By Rob Richie and Adam Fogel
Published October 30th 2008 in Atlanta Journal-Constitution
Blaming ACORN for our voter registration system is a classic failure of missing the forest for the trees. Amidst accusations of ACORN putting our democracy in jeopardy, few are asking why private groups are even in the business of voter registration drives. The answer is that the United States is one of the few democracies where the federal government doesn’t assume responsibility for establishing full and accurate voter rolls — and it just isn’t working.
Each election cycle, scores of generally well-intentioned organizations and individuals register millions of new people to vote, and inevitably accusations of voter registration fraud — often mistakenly termed “voter fraud” — follow. Some canvassers submit fraudulent names for extra pay; this is what ACORN has been accused of. Many citizens submit forms with inaccurate information.
Although highly unlikely to impact the actual casting of votes, voter registration fraud is serious — it wastes all-too-scarce resources of local election offices, balloons voter rolls with fake names and increases the odds of Election Day confusion. Ending voter registration fraud is a big reason for the government to modernize registration.
These problems are part of a much bigger failure in how we run elections. Nearly a third of eligible voters aren’t registered to vote and our turnout rates are among the lowest in the world. That’s why groups like ACORN have to pour resources into voter registration drives every four years instead of focusing on other means to empower people in their communities.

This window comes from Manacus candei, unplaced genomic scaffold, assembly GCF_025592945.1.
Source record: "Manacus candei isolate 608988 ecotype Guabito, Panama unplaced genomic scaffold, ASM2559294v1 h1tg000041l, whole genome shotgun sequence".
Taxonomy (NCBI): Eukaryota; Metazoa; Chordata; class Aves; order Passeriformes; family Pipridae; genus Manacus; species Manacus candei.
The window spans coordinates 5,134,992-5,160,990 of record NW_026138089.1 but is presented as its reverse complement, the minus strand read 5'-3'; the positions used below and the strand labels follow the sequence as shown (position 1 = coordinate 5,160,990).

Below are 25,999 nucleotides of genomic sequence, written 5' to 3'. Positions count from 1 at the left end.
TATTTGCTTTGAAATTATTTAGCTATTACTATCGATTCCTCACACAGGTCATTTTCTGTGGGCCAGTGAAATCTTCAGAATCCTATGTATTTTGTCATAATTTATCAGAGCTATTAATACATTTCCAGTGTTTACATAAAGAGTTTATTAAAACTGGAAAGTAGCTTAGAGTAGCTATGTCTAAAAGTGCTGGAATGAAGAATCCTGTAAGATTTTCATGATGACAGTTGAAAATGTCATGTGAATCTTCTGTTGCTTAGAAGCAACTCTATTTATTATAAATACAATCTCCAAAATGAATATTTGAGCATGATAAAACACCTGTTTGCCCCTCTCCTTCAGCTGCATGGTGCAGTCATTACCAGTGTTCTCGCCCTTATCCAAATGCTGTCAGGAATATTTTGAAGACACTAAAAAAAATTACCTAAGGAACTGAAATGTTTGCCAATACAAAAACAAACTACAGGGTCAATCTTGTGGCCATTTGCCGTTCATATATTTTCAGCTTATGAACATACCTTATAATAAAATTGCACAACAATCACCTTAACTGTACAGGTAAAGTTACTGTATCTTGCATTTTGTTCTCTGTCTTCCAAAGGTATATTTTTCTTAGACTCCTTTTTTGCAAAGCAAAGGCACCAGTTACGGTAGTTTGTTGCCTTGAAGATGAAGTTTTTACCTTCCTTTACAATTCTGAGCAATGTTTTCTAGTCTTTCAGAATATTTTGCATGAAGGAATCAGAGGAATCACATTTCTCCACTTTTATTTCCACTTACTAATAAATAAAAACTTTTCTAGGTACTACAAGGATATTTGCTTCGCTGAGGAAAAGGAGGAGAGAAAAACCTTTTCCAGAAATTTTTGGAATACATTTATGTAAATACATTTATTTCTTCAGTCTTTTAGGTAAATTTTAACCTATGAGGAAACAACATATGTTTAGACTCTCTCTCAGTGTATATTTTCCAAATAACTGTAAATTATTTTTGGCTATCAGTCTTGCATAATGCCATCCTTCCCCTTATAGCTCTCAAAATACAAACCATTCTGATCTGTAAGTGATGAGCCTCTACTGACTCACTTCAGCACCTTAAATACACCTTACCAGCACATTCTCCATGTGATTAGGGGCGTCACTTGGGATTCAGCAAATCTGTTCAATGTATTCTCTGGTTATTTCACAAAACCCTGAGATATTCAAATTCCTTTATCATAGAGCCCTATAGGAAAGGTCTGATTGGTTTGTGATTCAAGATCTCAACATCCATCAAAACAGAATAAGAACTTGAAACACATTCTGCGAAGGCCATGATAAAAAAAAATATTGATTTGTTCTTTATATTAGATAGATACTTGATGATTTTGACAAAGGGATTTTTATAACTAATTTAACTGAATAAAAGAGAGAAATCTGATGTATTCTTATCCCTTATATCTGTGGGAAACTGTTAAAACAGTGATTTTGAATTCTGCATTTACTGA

The problem is our “opt-in,” self-initiated voter registration system. Right now the onus is on citizens to update their information, ensure correct spelling and cancel old registrations when they move. Without a parent who votes or a motivated high school teacher handing out voter registration forms, many young people never register or learn the basics of participation — as if preparation for citizenship weren’t an obvious goal of an effective public school system.
Low voter registration contributes directly to low voter turnout. Once registered, people are much more likely to vote in big elections. In 2004, the U.S. Census reported participation rates of more than 85 percent of registered voters. Four in five registered voters in the 18 to 24-year-old cohort showed up. But even 100 percent turnout of registered voters would leave us with lower turnout than most other well-established democracies.
At the same time, many people are on the rolls more than once and our rolls are cluttered with people who have died or moved. Alaska notoriously has more registered voters than eligible adults.
Implementing a few common sense reforms would go a long way in solving our voter registration problems and lessen the necessity of groups seeking to register so many new voters every four years.
One example is seeking to register every citizen before they reach voting age by following the lead of Hawaii and Florida in allowing 16-year-olds to register to vote, with their names automatically added to the voter rolls when they reach 18. This change would ideally be twinned with systematic registration of young people in high schools and at driver’s license agencies and “voter’s ed” classes on the mechanics of participation in communities. Other sensible proposals include Election Day registration and moving to making voter registration permanent through automatic updates of registration with changes of address.
More broadly, it’s time for the government to take on the responsibility of establishing full and accurate voter rolls. This goal is not rocket science — it’s the international norm and the very best way to prevent voter registration fraud and our low rates of voter registration.
Our ultimate goal should be a democracy where our policies anticipate participation. All eligible voters, regardless of their parents’ voting behavior or where they grow up, should be registered to vote. All students should leave school grounded in an understanding of and an appreciation for our democracy and their role in it. It’s time to respect — and protect — every vote.
• Rob Richie is the executive director of FairVote, a nonpartisan, nonprofit election reform and voting rights organization in Takoma Park, MD. Adam Fogel directs FairVote’s Right to Vote Initiative.